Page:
Now, there isn’t anything unethical about quoting and paraphrasing – it’s all squarely in the realm of fair use. These blogs are a bit like suckerfish that attach themselves to whales or sharks in that they benefit immensely from their hosts. Well, actually, unlike suckerfish they repay the favor by driving traffic.

    In fact, I owe most of my readers to the low point in my blogging career, when after failing to submit my post about the Starbucks Siren to BoingBoing through their official black hole form, I begged Cory Doctorow to post it in a personal email. He did, I received tons of traffic and literally thousands of links from BB readers. Now that article shows up at the very top of Google search results for Starbucks logo.

    Therein lies a problem: good content on the Internet does not always bubble up to the top on it’s own. Blogosphere is a bit like the Black Sea, which has a layer of very active and vibrant biosphere at low depths. But it’s very deep, and below 200 meters the depths are full of poisonous hydrogen sulfide, which luckily does not circulate very much (unless there’s a particularly strong storm). Think about digg.com or StackOverflow.com– at the top stuff circulates, gets upvoted and downvoted. But below, there’s a poisonous cesspool of Sturgeon’s Law’s 90 percent. And most of the time, new and worthwhile content starts not at the top, but at the bottom, or flutters briefly in above the mediocrity and the bad, does not get noticed and gets buried.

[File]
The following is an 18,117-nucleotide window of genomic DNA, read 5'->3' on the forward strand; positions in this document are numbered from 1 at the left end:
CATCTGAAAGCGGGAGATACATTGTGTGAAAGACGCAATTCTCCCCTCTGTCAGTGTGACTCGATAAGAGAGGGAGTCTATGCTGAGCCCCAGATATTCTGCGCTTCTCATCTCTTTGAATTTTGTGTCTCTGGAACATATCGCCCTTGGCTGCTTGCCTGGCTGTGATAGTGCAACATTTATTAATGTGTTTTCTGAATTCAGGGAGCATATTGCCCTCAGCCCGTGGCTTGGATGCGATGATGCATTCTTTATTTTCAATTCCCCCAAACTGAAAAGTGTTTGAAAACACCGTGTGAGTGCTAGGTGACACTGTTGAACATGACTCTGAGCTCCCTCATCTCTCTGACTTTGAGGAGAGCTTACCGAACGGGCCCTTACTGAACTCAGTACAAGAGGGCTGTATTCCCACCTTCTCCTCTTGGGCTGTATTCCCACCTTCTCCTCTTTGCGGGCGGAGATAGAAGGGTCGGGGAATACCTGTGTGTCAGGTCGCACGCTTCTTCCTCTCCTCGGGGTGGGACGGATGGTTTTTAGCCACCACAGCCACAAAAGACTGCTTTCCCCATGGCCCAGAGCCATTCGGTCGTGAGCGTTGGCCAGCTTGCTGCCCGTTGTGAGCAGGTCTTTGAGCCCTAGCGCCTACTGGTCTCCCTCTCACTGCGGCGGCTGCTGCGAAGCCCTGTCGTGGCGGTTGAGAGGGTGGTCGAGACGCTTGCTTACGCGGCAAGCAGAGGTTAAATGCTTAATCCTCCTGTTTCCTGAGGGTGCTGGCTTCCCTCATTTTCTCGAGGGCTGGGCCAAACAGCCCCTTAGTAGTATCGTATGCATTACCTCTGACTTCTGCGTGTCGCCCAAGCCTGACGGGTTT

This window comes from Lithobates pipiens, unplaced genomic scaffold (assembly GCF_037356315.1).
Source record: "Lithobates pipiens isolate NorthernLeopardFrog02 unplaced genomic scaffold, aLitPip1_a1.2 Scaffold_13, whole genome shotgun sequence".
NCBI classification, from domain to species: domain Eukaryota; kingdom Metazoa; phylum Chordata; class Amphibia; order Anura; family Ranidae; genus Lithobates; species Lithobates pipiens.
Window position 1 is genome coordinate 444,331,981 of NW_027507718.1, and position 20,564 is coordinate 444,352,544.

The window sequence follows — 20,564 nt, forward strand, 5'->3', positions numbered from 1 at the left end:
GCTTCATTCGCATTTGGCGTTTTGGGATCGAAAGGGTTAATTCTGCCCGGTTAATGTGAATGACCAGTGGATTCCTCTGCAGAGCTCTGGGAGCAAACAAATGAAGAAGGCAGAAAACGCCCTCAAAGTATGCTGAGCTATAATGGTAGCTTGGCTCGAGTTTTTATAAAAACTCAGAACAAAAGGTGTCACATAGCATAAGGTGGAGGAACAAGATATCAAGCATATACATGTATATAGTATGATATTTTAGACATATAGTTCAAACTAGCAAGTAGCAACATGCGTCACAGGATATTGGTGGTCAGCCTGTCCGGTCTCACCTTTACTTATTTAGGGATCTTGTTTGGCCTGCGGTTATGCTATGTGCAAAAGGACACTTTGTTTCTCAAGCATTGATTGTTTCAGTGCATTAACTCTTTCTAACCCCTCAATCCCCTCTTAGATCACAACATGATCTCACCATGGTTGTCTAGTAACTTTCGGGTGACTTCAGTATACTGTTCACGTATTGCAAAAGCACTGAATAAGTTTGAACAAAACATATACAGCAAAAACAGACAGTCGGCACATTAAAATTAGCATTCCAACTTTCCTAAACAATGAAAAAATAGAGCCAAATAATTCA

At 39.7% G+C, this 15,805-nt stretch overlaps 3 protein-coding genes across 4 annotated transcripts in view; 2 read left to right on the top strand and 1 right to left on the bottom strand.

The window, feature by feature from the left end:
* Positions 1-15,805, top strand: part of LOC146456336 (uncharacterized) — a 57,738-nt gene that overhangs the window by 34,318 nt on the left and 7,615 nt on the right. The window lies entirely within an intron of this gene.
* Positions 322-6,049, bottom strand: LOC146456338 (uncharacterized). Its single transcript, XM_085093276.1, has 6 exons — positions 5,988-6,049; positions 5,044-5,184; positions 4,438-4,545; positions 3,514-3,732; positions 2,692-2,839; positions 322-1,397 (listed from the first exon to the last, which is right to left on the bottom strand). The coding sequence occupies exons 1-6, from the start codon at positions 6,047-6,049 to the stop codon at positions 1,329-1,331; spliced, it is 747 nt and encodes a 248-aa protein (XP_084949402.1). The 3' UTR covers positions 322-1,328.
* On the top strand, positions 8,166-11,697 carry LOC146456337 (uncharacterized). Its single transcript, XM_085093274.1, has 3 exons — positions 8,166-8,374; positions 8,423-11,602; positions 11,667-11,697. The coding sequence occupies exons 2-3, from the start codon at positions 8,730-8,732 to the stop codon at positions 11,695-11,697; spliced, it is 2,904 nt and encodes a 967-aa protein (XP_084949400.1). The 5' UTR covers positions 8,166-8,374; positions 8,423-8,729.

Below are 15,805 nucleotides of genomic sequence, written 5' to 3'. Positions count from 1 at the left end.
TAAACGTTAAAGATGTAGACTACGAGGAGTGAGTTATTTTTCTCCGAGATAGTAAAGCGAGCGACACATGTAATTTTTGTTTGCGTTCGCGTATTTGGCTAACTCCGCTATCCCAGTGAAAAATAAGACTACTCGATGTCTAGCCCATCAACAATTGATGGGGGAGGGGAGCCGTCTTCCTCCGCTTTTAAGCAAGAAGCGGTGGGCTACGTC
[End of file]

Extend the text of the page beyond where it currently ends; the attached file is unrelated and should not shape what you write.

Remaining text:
Speaking of StackOverflow, Joel Spolsky and Jeff Atwood recently touched on the topic of blogging success in their excellent podcast. They were discussing Steve Yegge’s retirement from blogging, and tried to pinpoint what it meant to be a successful blogger. “Perhaps one metric of success is getting people you respect and admire to link to your writing in an organic, natural way (that is, without asking them to).” I am a miserable failure on this front. Sure, I have some high profile readers, but their link love is rare, while I’m not really below begging for links.